Recruiting is a game of connections. It’s important to evaluate whom will you connect with, what they will bring to the table and if it is a good fit with your company. Recruiting is also a game of skill. Hiring managers need to evaluate if the candidate’s true qualifications match their resume, if they’ll follow through on the process and spotting the best candidate for a role. As you hire for each opening, you will be tempted with candidates who seem too good to be true, and a hard to fill position can make you wonder if you’ll ever find the right candidate.
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Six seconds. You have six seconds to grab a recruiter’s attention. Would your resume make the first cut? Having a resume that can stand out from the crowd is completely imperative in this competitive job market. How can you stand out? Focusing on the minor details and perfecting your bullet points will not be the difference maker. Instead, follow these tips to make recruiters want to take a closer look.
What is your company’s stance on boomerang employees? Boomerang employees, or employees who once left your company, have a different stigma today than in years past. Companies are becoming much more accepting of rehiring a former employee. In a recent study, 76 percent of those surveyed stated their company is more accepting of hiring boomerang employees today than previously. 15 percent of employees stated they have returned to a previous employer and 40 percent would consider returning.
A strong leader can make or break a project. In a professional environment, this leadership role often falls on the project manager. The project manager assists in following deadlines, project efficiency, time management focus and communication across the entire team. While it is incredibly helpful when the technical project manager is well versed in development jargon and skills, their soft skills could separate a successful project from a project that falls through the cracks.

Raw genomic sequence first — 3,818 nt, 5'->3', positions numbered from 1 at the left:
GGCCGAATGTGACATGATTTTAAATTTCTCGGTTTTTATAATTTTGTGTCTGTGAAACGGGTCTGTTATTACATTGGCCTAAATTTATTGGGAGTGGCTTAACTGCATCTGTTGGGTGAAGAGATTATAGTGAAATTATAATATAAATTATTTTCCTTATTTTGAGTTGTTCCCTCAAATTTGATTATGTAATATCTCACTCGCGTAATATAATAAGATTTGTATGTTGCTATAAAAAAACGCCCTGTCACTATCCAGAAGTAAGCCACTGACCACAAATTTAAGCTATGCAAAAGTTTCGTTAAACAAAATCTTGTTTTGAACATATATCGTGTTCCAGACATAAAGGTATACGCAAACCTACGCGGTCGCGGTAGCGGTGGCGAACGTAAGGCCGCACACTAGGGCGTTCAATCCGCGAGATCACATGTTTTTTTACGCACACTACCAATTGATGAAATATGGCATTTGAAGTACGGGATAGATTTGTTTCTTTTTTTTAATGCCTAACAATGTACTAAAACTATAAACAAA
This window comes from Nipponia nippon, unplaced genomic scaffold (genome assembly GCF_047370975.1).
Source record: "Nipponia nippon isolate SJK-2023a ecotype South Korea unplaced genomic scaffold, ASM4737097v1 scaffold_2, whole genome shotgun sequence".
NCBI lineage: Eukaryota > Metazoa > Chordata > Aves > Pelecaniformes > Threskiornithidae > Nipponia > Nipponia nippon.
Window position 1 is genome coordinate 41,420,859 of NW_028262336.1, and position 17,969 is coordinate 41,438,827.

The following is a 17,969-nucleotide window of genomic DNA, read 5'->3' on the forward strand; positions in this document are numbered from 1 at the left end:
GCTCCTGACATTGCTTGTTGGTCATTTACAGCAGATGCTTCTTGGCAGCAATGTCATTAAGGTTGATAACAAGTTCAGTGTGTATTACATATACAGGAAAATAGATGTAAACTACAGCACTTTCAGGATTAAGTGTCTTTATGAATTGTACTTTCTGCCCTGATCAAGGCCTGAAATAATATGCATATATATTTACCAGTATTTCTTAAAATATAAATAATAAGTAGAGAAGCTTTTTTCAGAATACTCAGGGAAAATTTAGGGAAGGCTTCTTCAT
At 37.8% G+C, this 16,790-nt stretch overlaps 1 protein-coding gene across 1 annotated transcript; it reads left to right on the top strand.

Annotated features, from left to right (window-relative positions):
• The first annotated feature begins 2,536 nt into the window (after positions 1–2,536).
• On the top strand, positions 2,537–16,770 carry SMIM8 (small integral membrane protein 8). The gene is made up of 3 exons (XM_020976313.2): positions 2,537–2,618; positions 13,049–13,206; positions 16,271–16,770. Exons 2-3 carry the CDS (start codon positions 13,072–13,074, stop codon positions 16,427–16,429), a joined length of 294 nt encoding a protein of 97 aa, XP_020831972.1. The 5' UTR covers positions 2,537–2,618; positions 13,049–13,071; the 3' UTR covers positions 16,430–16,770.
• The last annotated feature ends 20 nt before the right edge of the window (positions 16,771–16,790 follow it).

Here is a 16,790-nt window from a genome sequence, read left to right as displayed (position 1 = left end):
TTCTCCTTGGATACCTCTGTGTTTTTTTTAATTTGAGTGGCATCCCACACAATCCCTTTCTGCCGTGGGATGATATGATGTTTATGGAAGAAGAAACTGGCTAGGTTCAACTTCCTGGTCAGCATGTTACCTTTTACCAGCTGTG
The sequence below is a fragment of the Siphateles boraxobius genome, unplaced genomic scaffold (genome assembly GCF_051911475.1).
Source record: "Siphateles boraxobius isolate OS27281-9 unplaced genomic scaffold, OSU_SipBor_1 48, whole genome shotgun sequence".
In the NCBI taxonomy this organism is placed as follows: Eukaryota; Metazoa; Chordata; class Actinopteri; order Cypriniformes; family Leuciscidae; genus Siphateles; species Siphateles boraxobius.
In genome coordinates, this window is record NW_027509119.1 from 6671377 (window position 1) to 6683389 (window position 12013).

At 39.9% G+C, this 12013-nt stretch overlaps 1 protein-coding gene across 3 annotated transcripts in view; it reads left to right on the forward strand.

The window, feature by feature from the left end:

When your company is seeking new talent, you want top candidates to join your team. However, more often than not, the top talent you are seeking will be currently tied to another company. Getting these types of candidates to your company is not a simple task; it will take time, persuasion and an impressive offer package to lure a content employee to your opportunity. These passive candidates often bring such impressive skills that they are worth every extra bit of effort.
How do you catch their attention and draw them in?
The demand for technical hiring is growing continually to cover new projects and initiatives that companies are seeking to complete in the upcoming year. With so many companies looking to grow their technical talent, it is up to each company to explore new methods of sourcing and hiring top talent. What can your company do in order to attain top talent who will deliver value to your company? Implement these four strategies for hiring top technical talent: global outreach, skills focus, a quick hiring process and providing company culture insight.
The ability of a candidate to get the job done well will not be relevant if they do not fit in with the culture of the company. The culture of a company is an essential factor holding an organization together. It is not only important that each member of a team has the skill-set to complete their individual job, but it is also equally important that the entire team works together seamlessly. Company turnover due to a poor cultural fit can cost the company between 50-60 percent of the position’s annual salary.
The 2017 technology hiring trends are accelerating, creating both opportunities and challenges for organizations searching for tech talent. There are many factors behind the trend. Corporate executives are anticipating deregulation and lower taxes, which is freeing up both operating budgets and capital expenditure budgets. Company information technology budgets across a wide spectrum of industries are supporting higher spending to drive organizational technical excellence forward to support revenue increases.
Just as the professional world was beginning to understand and adjust to the millennial generation, a new generation is surfacing and warranting attention: Generation Z. Similar to each generation prior, Generation Z sees the world differently and have different priorities, including how they work best. This generation consists of individuals born between 1994-2010.